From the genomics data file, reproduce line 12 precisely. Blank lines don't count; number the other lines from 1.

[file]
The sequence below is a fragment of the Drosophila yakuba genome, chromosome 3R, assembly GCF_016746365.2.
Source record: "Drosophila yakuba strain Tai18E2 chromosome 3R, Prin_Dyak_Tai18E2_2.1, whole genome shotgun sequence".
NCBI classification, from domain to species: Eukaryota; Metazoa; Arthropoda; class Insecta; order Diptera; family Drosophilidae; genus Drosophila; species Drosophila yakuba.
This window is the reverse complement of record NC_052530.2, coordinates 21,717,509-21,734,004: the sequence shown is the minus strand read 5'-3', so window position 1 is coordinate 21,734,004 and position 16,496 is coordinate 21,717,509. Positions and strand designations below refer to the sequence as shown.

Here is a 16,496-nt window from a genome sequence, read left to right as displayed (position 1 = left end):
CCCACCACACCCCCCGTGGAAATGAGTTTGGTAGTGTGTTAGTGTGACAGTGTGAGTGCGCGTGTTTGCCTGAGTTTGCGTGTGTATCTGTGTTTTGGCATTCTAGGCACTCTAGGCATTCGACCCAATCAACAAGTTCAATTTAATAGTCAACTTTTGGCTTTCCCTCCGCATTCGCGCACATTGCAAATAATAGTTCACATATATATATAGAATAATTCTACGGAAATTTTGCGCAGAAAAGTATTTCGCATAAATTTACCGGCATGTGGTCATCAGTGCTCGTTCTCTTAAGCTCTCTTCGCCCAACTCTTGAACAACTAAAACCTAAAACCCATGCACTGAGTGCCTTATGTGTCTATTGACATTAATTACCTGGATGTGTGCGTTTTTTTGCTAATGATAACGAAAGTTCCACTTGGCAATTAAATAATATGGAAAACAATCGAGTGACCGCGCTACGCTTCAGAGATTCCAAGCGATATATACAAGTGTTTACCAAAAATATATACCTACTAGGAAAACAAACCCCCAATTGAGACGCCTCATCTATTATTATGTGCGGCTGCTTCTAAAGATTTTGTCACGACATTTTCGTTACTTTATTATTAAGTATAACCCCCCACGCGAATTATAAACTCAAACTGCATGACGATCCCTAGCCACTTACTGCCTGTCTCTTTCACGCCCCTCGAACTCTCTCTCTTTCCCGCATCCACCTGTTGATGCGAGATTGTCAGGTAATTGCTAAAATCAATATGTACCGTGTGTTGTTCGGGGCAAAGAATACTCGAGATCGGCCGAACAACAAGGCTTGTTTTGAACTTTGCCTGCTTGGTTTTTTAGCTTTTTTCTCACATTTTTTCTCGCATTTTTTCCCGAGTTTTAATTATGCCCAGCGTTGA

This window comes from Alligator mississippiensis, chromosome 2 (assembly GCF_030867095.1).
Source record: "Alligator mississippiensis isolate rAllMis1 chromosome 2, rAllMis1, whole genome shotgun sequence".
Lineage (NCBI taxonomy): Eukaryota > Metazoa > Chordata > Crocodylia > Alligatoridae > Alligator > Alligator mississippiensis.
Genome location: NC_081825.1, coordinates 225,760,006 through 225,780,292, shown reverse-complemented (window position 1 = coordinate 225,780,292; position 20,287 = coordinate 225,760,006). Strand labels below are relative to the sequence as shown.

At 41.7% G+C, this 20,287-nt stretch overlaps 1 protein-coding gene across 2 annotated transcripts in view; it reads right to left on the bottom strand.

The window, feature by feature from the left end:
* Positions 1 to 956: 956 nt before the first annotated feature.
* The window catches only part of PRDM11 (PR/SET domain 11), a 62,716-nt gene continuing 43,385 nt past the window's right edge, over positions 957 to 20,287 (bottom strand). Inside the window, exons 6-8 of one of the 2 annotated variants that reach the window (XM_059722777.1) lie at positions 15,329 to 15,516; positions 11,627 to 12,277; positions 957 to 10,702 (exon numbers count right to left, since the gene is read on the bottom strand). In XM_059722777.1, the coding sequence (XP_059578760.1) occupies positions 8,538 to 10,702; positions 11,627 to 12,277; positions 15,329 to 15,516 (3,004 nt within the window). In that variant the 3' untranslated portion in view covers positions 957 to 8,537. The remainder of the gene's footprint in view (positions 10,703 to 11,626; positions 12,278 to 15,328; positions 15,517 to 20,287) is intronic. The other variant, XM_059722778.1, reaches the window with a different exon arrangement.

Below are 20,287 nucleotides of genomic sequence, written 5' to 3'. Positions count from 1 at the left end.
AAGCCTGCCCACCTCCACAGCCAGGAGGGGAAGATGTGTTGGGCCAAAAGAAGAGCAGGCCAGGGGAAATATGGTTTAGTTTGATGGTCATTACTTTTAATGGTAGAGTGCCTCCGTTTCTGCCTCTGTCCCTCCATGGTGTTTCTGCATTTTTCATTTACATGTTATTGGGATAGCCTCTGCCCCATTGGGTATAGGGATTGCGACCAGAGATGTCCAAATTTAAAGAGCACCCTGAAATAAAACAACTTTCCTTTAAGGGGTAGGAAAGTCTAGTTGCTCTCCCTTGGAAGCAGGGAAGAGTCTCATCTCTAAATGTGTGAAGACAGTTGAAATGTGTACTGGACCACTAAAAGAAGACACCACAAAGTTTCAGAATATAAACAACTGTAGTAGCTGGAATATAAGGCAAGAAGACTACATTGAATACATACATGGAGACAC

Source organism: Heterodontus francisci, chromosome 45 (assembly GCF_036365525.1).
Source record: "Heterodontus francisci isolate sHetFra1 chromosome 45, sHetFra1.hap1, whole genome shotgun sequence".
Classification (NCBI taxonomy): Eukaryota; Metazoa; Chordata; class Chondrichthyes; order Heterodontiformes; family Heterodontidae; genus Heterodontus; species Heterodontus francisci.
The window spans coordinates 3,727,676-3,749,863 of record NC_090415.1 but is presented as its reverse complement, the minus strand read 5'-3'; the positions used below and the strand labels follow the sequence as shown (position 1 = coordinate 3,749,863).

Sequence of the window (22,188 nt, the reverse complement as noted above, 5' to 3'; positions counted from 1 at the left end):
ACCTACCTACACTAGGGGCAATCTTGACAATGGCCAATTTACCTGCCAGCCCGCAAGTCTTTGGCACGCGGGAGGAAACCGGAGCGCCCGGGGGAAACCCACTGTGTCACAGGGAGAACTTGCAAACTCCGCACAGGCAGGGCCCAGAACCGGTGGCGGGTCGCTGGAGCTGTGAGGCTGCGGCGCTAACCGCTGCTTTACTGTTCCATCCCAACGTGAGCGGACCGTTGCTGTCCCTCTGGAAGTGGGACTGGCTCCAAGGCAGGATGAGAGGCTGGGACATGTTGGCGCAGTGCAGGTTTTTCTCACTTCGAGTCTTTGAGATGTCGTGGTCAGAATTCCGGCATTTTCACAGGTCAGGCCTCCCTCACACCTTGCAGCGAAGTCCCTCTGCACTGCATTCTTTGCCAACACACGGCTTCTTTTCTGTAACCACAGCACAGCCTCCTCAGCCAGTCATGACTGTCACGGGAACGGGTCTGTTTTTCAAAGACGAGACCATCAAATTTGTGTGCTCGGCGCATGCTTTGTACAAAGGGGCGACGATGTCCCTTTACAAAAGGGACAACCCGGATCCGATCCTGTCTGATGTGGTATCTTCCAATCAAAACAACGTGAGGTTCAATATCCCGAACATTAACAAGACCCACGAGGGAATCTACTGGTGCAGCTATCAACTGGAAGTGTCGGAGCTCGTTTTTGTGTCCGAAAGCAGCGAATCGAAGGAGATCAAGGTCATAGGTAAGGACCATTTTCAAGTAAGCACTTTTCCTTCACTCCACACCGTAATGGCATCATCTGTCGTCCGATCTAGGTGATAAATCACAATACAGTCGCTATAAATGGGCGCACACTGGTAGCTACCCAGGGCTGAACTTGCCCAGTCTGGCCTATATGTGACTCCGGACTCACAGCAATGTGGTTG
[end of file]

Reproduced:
The window, feature by feature from the left end: